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228 | Index Beirut: airport, 21, 2829, 9697; Aoun and shelling of, 36; bombing of electric plants near, 38, 100; bombing of U.S. embassy in, 96; civil war and, 16567; economy of, 6970, 168, 16971, 172; future of, 17173; Hamra district, 163 64, 166; Israeli raid on, 9, 31, 49n.8; Israeli siege of, 22, 3435, 9596, 166; Lebanese republic and, 16062; Ottoman Empire and, 160; PLO move to, 54; port of, 16364, 165, 170, 17677, 181; post-WWII era, 16365; redevelopment of after civil war, 2, 8485, 159 60, 16769; Solidaire and, 168, 169; Wadi Abou-Jmil district, 17071 Beirut, 206 Beirut-Damascus highway, 18, 160 Beirut-Damascus railroad, 18 Beirut International Airport, 21, 2829, 9697 Beiteddine Conference, 208 Ben-Gurion, David, 53, 54 Beqaa Valley, 19, 34, 3536, 162 Berri, Nabih, 101, 211 Beyhum, Mohammad Jamil, 148 bilingual education, 14142 biodiversity, compromise of, 175 Bourj al-Barajneh camp, 8485, 169 brain drain, 147, 2067, 20810 Britain, 1718, 19 Burns, William, 21718 Bush, George, and Bush administration, 215, 216 Buwayz, Fares, 39, 47, 66 Cairo Agreement (1969), 2930, 31, 57 Caritas Liban, 126 Catholic Patriarchs of the Orient, letters of, 12325, 129 CDR (Conseil du DŽveloppement et de la Reconstruction). See Lebanese Council of Development and Reconstruction (CDR) Chamoun, Camille, 20, 31, 54, 92 Chamoun, Dory, 108 Chehab, Fouad, 20 Chekka, 179 Christian Mardaites, 14 Christian Party of the Lebanese Forces, 12728 Christian Phalangists, 22. See also Kata'ib party Christians: civil war between, 3738; Druzes and, 1718; emigration of, 208 10; as internal refugees, 207; Israel and, 56; Jumblat and, 2078; minority status of, 26; Muslims and, 29, 12329; PLO and, 28; Syrian troops and, 210; Ta'if Agreement and, 118, 12728; World Lebanese Organization and, 103. See also Greek Orthodox; Maronites Christians' Israel Public Action Campaign, 104 chromium, 177 Cimenterie Nationale, 179 citizenship, 16465 civil society, 135 civil war (1845), 1718 civil war (1958), 9193, 164 civil war (197590): blame for, 2, 80; demographic balance after, 127; ecological crisis and, 175; education and, 140, 143; effects of, 2122; family life and, 14748; feminization of poverty and, 15152; ignition of, 20, 32; internal refugees of, 126, 2078; Israel and, 32 33; Maronites and, 20910; Orthodox and, 123; Palestinians and, 8081; prelude to, 3031; religious diversity and, 13435; status of women and, 14647; Syria and, 32; U.S. and, 9397; urban landscape and, 15960, 16567; women in labor force and, 14851 civil war (1990), 3738 Clinton, Bill, 43, 44, 72, 107 Clinton, Hilary Rodham, 146 Clinton administration, 109 coastal dumps, 176 Cohen, William, 108 cold war era, 9193 confessional political system: description of, 1, 117; development of, 161; durability of, 12; global economy and, 174; reconstruction of Beirut and, 168, 169,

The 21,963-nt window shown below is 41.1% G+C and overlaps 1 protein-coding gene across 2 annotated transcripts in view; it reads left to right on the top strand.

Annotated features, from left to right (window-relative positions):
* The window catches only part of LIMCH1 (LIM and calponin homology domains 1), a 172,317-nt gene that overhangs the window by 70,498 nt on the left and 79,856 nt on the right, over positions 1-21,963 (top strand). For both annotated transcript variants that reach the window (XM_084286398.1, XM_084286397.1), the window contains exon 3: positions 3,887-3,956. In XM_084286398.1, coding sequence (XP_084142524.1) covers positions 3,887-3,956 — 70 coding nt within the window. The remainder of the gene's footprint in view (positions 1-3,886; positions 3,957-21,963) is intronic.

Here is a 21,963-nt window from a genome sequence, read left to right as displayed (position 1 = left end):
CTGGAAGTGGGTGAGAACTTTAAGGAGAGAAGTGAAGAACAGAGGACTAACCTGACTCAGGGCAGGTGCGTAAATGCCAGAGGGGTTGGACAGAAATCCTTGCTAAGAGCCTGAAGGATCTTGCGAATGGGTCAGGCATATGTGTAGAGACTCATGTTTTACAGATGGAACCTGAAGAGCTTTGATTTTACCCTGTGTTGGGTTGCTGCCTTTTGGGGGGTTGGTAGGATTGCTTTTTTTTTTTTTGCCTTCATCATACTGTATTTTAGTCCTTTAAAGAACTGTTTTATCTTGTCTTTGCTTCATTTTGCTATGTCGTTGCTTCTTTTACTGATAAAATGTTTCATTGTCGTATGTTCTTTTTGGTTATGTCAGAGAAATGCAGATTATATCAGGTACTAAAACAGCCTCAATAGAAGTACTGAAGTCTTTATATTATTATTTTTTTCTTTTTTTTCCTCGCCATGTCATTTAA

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Index | 229 172; relations with Israel and, 55; Ta'if Agreement and, 37 constitution (1926), 19 Constitution (1990), 15253 Constitutional Council, 127 constitutional crisis (1988), 9798 coping mechanisms, 2, 8081 Corm, Georges, 118 corruption, 161, 170, 184, 18586 Council of Lebanese American Organizations, 103, 104 crimes of honor, 15354 Crusades, 1415 cultural relativism, 133 Daher, Michail, 97 Daley, William M., 105 Damascus Road, 18, 160 Dayan, Moshe, 54 debt: economic decline and, 23; interest payments on, 189, 192; policy to reduce, 19798; ratio of to exports, 193; ratio of to revenue and expenditures, 193 denial as coping mechanism, 2. See also historical amnesia dialogue between religious communities, need for, 12830, 13739 Dirani, Mustafa, 46 discrimination against women, 15254 displacement of citizens by civil war, 126, 2078 Document of National Reconciliation (1989), 1, 37. See also Ta'if Agreement domestic (U.S.) organizations and foreign policy, 1016 drift netting, illegal, 183 Druzes: community of, 12122; Crusades and, 15; history of, 16; Maronites and, 1718, 208; in mutasarrifiyyah, 18; Shouf mountains and, 207 Duwayhi, Istifan al-, 17 East Beirut, 166 ecological crisis: environmental plan, 184 87; Greenpeace and, 18384; hospital waste, 17778; imported toxic waste, 18182; industrial waste, 17881; overview of, 175; regional antipollution accords, 183; waste disposal, 17577 economic relations: between Israel and Lebanon, 6971; between Syria and Lebanon, 4041 economy: Arab Economic and Monetary Union proposal, 2014, 22324; of Beirut, 6970, 168, 16971, 172; encouraging features in, 197; fiscal policy plan, 197200; global, 168, 16971, 172, 174; Hizballah and, 23; mechanics behind, 19297, 199; monetary and financial markets policy, 200201; performance of in post-civil war era, 188 92, 193; political instability and, 195, 196, 197; poverty, 15152; sustainable development, 18081; technology, development of new, 201; World Bank and, 18586. See also economic relations; employment EddŽ, Emile, 53, 54, 56, 103, 112n.38 EddŽ, Pierre, 54 education: level of and employment status, 14950, 150; schools, 14042, 150; universities, 14344, 150 Egypt, 21, 34 Eisenhower, Dwight, 9192 Eisenhower Doctrine, 20, 27, 92 elections, 127, 195, 197 Elisar, 84, 169 emigration, 147, 2067, 20810. See also expatriates, investment by employment: of Palestinians in Lebanon, 82; of Syrians in Lebanon, 4041, 126; of women, 14851 England. See Britain environmental issues: regional cooperation on, 71. See also ecological crisis equality of sexes, 15253 Eshkol, Levi, 29 Eternit, 180 exogenous states, power of, 14 expatriates, investment by, 23, 70, 209 Fadlallah, Mohammad Hussein, 120, 215 Fairhurst International, 176